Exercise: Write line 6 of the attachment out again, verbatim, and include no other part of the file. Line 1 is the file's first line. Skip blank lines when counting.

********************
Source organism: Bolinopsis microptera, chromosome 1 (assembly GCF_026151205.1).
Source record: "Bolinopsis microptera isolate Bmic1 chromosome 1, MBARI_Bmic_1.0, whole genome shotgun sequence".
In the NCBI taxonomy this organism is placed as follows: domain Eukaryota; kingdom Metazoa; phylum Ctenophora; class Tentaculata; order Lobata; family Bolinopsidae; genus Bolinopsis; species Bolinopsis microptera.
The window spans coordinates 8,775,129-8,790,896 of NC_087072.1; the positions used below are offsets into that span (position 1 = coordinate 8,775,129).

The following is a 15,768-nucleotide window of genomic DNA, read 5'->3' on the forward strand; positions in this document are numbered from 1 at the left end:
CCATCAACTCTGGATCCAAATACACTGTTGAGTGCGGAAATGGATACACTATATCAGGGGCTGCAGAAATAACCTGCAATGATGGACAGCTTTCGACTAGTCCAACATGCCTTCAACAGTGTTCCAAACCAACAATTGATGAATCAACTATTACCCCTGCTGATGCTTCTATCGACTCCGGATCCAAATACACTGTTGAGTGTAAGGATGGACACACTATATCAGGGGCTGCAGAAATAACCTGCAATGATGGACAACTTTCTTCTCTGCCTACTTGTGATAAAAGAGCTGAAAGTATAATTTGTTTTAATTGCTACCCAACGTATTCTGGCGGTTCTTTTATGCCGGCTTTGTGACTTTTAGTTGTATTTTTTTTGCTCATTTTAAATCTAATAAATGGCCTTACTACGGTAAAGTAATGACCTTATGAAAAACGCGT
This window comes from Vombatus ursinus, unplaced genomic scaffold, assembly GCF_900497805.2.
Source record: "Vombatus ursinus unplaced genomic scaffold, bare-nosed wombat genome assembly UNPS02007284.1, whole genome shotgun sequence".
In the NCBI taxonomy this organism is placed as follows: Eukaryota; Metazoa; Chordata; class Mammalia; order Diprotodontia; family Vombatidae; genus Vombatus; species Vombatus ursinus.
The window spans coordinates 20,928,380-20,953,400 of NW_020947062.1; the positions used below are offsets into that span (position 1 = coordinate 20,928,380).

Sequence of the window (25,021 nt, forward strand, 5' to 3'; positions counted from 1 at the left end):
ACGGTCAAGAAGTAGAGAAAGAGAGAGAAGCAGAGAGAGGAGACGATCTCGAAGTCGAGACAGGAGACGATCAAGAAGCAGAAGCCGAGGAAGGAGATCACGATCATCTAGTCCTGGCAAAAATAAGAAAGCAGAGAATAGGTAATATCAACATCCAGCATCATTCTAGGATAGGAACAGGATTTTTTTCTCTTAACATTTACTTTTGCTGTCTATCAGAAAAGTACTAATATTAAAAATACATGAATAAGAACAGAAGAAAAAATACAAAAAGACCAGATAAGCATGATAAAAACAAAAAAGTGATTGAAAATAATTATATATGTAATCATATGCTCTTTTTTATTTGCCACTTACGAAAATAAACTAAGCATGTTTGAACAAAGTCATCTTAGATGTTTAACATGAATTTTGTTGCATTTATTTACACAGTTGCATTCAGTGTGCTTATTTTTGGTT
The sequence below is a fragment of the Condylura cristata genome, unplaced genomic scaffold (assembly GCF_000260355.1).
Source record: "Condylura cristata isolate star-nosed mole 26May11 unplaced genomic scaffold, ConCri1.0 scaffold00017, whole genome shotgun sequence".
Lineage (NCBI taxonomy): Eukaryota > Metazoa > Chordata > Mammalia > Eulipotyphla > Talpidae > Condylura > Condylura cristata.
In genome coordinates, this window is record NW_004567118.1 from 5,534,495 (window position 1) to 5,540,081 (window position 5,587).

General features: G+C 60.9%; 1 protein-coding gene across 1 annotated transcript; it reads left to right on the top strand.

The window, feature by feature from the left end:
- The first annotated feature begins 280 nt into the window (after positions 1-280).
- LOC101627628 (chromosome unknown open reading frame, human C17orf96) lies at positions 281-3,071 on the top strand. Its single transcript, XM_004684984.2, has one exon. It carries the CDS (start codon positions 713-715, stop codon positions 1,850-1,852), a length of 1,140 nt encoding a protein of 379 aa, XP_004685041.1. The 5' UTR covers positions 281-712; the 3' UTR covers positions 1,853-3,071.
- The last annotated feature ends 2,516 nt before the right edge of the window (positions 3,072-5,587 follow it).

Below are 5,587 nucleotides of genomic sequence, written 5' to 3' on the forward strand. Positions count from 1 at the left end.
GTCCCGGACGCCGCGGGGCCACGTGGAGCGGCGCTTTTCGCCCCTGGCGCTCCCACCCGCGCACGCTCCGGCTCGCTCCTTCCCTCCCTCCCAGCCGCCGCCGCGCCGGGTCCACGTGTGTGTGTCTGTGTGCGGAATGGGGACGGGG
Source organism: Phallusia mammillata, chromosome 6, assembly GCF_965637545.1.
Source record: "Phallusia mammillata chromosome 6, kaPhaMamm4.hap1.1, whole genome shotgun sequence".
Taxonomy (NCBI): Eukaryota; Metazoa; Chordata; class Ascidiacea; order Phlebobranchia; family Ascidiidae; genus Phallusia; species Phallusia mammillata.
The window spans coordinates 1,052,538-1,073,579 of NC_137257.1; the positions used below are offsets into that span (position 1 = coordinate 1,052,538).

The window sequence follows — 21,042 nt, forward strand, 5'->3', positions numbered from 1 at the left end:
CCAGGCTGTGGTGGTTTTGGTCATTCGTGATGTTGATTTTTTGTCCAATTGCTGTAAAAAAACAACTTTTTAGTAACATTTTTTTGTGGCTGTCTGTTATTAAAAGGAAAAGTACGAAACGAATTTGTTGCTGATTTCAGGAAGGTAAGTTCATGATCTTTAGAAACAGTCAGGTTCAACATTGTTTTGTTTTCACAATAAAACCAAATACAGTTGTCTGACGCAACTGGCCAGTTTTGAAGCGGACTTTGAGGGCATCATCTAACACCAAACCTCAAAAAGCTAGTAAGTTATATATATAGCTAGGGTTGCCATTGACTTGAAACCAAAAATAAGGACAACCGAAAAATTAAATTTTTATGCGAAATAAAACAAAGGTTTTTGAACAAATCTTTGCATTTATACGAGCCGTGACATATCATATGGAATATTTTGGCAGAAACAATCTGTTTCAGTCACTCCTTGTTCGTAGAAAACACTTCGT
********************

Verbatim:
CCATCAACTCTGGATCCAAATACACTGTTGAGTGCGGAAATGGATACACTATATCAGGGGCTGCAGAAATAACCTGCAATGATGGACAGCTTTCGACTAGTCCAACATGCCTTCAACAGTGTTCCAAACCAACAATTGATGAATCAACTATTACCCCTGCTGATGCTTCTATCGACTCCGGATCCAAATACACTGTTGAGTGTAAGGATGGACACACTATATCAGGGGCTGCAGAAATAACCTGCAATGATGGACAACTTTCTTCTCTGCCTACTTGTGATAAAAGAGCTGAAAGTATAATTTGTTTTAATTGCTACCCAACGTATTCTGGCGGTTCTTTTATGCCGGCTTTGTGACTTTTAGTTGTATTTTTTTTGCTCATTTTAAATCTAATAAATGGCCTTACTACGGTAAAGTAATGACCTTATGAAAAACGCGT